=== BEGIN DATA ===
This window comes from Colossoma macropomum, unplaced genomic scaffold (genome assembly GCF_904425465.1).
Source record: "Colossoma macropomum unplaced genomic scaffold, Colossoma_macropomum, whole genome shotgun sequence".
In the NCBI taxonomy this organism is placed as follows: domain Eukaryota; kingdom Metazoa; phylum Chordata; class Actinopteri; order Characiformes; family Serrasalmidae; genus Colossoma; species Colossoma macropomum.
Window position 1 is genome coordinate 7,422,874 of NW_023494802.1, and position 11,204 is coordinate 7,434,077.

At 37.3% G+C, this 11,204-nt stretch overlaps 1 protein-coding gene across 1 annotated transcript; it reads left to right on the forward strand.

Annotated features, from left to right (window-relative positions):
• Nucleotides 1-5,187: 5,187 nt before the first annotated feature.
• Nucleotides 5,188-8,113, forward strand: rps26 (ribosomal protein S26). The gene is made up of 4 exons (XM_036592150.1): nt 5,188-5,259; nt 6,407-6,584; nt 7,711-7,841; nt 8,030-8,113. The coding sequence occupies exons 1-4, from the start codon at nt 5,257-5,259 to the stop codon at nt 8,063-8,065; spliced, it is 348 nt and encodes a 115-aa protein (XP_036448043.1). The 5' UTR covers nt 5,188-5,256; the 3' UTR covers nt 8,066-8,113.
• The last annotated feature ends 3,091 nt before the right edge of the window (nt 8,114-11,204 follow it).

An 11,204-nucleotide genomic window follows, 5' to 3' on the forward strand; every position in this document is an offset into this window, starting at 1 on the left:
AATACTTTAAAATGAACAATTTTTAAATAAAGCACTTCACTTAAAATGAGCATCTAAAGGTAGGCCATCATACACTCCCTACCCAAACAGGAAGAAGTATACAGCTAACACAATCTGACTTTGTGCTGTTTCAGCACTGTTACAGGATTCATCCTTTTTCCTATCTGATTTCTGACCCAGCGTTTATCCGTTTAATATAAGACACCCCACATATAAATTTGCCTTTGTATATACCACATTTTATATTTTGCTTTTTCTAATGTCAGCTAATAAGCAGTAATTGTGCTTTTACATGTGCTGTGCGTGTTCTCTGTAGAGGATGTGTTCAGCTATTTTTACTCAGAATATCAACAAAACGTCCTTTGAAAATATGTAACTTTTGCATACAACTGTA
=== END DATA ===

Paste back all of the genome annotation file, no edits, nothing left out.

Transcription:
This window comes from Colossoma macropomum, unplaced genomic scaffold (genome assembly GCF_904425465.1).
Source record: "Colossoma macropomum unplaced genomic scaffold, Colossoma_macropomum, whole genome shotgun sequence".
In the NCBI taxonomy this organism is placed as follows: domain Eukaryota; kingdom Metazoa; phylum Chordata; class Actinopteri; order Characiformes; family Serrasalmidae; genus Colossoma; species Colossoma macropomum.
Window position 1 is genome coordinate 7,422,874 of NW_023494802.1, and position 11,204 is coordinate 7,434,077.

At 37.3% G+C, this 11,204-nt stretch overlaps 1 protein-coding gene across 1 annotated transcript; it reads left to right on the forward strand.

Annotated features, from left to right (window-relative positions):
• Nucleotides 1-5,187: 5,187 nt before the first annotated feature.
• Nucleotides 5,188-8,113, forward strand: rps26 (ribosomal protein S26). The gene is made up of 4 exons (XM_036592150.1): nt 5,188-5,259; nt 6,407-6,584; nt 7,711-7,841; nt 8,030-8,113. The coding sequence occupies exons 1-4, from the start codon at nt 5,257-5,259 to the stop codon at nt 8,063-8,065; spliced, it is 348 nt and encodes a 115-aa protein (XP_036448043.1). The 5' UTR covers nt 5,188-5,256; the 3' UTR covers nt 8,066-8,113.
• The last annotated feature ends 3,091 nt before the right edge of the window (nt 8,114-11,204 follow it).

An 11,204-nucleotide genomic window follows, 5' to 3' on the forward strand; every position in this document is an offset into this window, starting at 1 on the left:
AATACTTTAAAATGAACAATTTTTAAATAAAGCACTTCACTTAAAATGAGCATCTAAAGGTAGGCCATCATACACTCCCTACCCAAACAGGAAGAAGTATACAGCTAACACAATCTGACTTTGTGCTGTTTCAGCACTGTTACAGGATTCATCCTTTTTCCTATCTGATTTCTGACCCAGCGTTTATCCGTTTAATATAAGACACCCCACATATAAATTTGCCTTTGTATATACCACATTTTATATTTTGCTTTTTCTAATGTCAGCTAATAAGCAGTAATTGTGCTTTTACATGTGCTGTGCGTGTTCTCTGTAGAGGATGTGTTCAGCTATTTTTACTCAGAATATCAACAAAACGTCCTTTGAAAATATGTAACTTTTGCATACAACTGTA